One of our science teachers brought basic kitchen ingredients and a bowl to film an experiment demonstrating the states of gases, solids and liquids. With only a flip camera, cornstarch, water and a bowl in the basement of Trinity’s Library, we were able to show students (presumably science teachers too) how to reproduce the experiment in their own classroom with inexpensive elements within every school budget. Some of our math teachers showcased their knowledge of new technology by utilizing a free whiteboard iPad application to capture what they would have taught students in person. They used an app that recorded their voice while they drew sample problems on the screen of their iPad, using it as they would have on the whiteboard in a classroom. These students can actually hear their instructors teach problems but they can do it from home after they put their kids to bed. Even for classes that aren’t online, wouldn’t all students benefit from a video review of some of the instruction for upcoming tests?
Not only can students benefit from this type of instruction, but administrators (and politicians dividing tax dollars) at schools of every age group, from K-12 through university, will soon discover that fewer brick and mortar resources will be needed for online learning. Educational facilities for in person courses require classrooms, desks, technology, electricity, heat, as well as the constant upkeep of the actual brick and mortar.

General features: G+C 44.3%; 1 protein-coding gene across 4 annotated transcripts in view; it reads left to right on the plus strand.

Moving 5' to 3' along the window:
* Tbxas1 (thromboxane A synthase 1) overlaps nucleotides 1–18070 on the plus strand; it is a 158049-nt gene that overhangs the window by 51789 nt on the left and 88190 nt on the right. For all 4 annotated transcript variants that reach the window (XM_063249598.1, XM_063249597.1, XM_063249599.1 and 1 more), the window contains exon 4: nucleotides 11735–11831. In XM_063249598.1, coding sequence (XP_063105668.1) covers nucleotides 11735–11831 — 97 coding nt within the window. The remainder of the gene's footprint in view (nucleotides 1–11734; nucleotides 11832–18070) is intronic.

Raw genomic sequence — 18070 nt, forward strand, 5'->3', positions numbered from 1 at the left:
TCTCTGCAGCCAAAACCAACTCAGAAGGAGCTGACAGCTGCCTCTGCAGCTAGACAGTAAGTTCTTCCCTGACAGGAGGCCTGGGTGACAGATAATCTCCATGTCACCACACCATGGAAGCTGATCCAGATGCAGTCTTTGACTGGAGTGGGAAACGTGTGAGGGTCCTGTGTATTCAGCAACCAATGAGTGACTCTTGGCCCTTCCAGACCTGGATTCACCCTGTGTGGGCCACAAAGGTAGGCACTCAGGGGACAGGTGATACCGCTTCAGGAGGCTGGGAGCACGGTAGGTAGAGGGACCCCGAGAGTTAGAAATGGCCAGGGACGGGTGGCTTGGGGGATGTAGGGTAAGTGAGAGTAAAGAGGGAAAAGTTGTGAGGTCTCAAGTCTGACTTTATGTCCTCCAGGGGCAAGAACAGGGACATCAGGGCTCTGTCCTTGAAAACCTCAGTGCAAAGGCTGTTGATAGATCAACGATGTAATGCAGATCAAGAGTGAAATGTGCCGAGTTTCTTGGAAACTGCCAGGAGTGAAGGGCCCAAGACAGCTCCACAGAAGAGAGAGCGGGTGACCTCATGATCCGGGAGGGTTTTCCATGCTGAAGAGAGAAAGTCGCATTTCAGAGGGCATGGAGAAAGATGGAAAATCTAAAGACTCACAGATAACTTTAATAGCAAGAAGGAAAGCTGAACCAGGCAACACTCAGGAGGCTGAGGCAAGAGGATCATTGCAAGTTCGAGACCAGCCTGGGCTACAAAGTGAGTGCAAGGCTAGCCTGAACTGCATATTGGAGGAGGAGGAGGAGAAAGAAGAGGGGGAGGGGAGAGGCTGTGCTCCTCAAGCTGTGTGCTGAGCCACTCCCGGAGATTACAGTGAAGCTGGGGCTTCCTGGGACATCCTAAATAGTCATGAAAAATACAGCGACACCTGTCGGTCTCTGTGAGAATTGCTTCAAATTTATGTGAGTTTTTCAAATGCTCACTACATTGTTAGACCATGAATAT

I still think there is a right time and right place for online learning, but I also think that there are advantages to every party that chooses to utilize this form of teaching. The students who need to process the information more than once can have the time to learn and relearn at their own speed. The teachers can reach more than the usual number of students during one semester and aren’t bogged down by a daily class schedule. Schools can use some facility funds to go into other areas of teacher preparation, recruitment, and development, student scholarship or other areas of educational research that might help the U.S. climb back up the educated ladder.
Embrace online learning. It isn’t going away and it is a good way to see what appeals to kids today. Try an online class with us or anywhere and give feedback to make it better while the opinions are still being formed about the best way to learn online.